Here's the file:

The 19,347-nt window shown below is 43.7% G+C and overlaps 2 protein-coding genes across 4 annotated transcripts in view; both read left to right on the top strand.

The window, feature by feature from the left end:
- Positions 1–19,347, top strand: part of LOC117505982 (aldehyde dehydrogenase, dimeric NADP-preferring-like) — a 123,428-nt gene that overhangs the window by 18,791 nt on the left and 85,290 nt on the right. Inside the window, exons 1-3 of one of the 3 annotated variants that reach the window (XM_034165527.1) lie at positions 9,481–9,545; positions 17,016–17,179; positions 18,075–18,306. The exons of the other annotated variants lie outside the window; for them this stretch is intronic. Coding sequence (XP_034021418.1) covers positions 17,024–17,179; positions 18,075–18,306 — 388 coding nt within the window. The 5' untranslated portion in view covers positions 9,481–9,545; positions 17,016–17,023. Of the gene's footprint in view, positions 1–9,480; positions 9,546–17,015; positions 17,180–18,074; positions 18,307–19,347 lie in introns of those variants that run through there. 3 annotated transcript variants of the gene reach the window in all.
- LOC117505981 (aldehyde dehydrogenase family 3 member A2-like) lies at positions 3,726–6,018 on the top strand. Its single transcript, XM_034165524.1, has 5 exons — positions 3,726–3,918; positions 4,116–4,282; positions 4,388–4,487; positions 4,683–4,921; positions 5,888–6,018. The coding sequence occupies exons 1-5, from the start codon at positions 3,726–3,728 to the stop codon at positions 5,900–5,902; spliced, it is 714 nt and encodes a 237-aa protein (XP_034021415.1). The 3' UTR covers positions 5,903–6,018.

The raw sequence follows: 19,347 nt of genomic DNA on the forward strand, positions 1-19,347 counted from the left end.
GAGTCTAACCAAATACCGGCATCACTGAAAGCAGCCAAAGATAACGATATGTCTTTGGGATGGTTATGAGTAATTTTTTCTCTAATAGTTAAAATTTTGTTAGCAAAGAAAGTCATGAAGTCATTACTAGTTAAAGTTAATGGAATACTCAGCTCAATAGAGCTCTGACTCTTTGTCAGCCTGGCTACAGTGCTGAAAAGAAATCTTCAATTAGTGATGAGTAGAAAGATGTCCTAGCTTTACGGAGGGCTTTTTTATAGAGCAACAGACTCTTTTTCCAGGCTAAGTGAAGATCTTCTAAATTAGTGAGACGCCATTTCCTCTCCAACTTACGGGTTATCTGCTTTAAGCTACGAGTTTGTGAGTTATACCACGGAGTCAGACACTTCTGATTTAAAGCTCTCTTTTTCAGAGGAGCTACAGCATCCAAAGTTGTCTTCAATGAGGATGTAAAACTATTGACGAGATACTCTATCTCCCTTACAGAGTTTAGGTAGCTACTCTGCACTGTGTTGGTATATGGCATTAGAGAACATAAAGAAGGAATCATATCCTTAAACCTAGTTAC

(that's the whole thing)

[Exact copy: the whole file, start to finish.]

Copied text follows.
The 19,347-nt window shown below is 43.7% G+C and overlaps 2 protein-coding genes across 4 annotated transcripts in view; both read left to right on the top strand.

The window, feature by feature from the left end:
- Positions 1–19,347, top strand: part of LOC117505982 (aldehyde dehydrogenase, dimeric NADP-preferring-like) — a 123,428-nt gene that overhangs the window by 18,791 nt on the left and 85,290 nt on the right. Inside the window, exons 1-3 of one of the 3 annotated variants that reach the window (XM_034165527.1) lie at positions 9,481–9,545; positions 17,016–17,179; positions 18,075–18,306. The exons of the other annotated variants lie outside the window; for them this stretch is intronic. Coding sequence (XP_034021418.1) covers positions 17,024–17,179; positions 18,075–18,306 — 388 coding nt within the window. The 5' untranslated portion in view covers positions 9,481–9,545; positions 17,016–17,023. Of the gene's footprint in view, positions 1–9,480; positions 9,546–17,015; positions 17,180–18,074; positions 18,307–19,347 lie in introns of those variants that run through there. 3 annotated transcript variants of the gene reach the window in all.
- LOC117505981 (aldehyde dehydrogenase family 3 member A2-like) lies at positions 3,726–6,018 on the top strand. Its single transcript, XM_034165524.1, has 5 exons — positions 3,726–3,918; positions 4,116–4,282; positions 4,388–4,487; positions 4,683–4,921; positions 5,888–6,018. The coding sequence occupies exons 1-5, from the start codon at positions 3,726–3,728 to the stop codon at positions 5,900–5,902; spliced, it is 714 nt and encodes a 237-aa protein (XP_034021415.1). The 3' UTR covers positions 5,903–6,018.

The raw sequence follows: 19,347 nt of genomic DNA on the forward strand, positions 1-19,347 counted from the left end.
GAGTCTAACCAAATACCGGCATCACTGAAAGCAGCCAAAGATAACGATATGTCTTTGGGATGGTTATGAGTAATTTTTTCTCTAATAGTTAAAATTTTGTTAGCAAAGAAAGTCATGAAGTCATTACTAGTTAAAGTTAATGGAATACTCAGCTCAATAGAGCTCTGACTCTTTGTCAGCCTGGCTACAGTGCTGAAAAGAAATCTTCAATTAGTGATGAGTAGAAAGATGTCCTAGCTTTACGGAGGGCTTTTTTATAGAGCAACAGACTCTTTTTCCAGGCTAAGTGAAGATCTTCTAAATTAGTGAGACGCCATTTCCTCTCCAACTTACGGGTTATCTGCTTTAAGCTACGAGTTTGTGAGTTATACCACGGAGTCAGACACTTCTGATTTAAAGCTCTCTTTTTCAGAGGAGCTACAGCATCCAAAGTTGTCTTCAATGAGGATGTAAAACTATTGACGAGATACTCTATCTCCCTTACAGAGTTTAGGTAGCTACTCTGCACTGTGTTGGTATATGGCATTAGAGAACATAAAGAAGGAATCATATCCTTAAACCTAGTTAC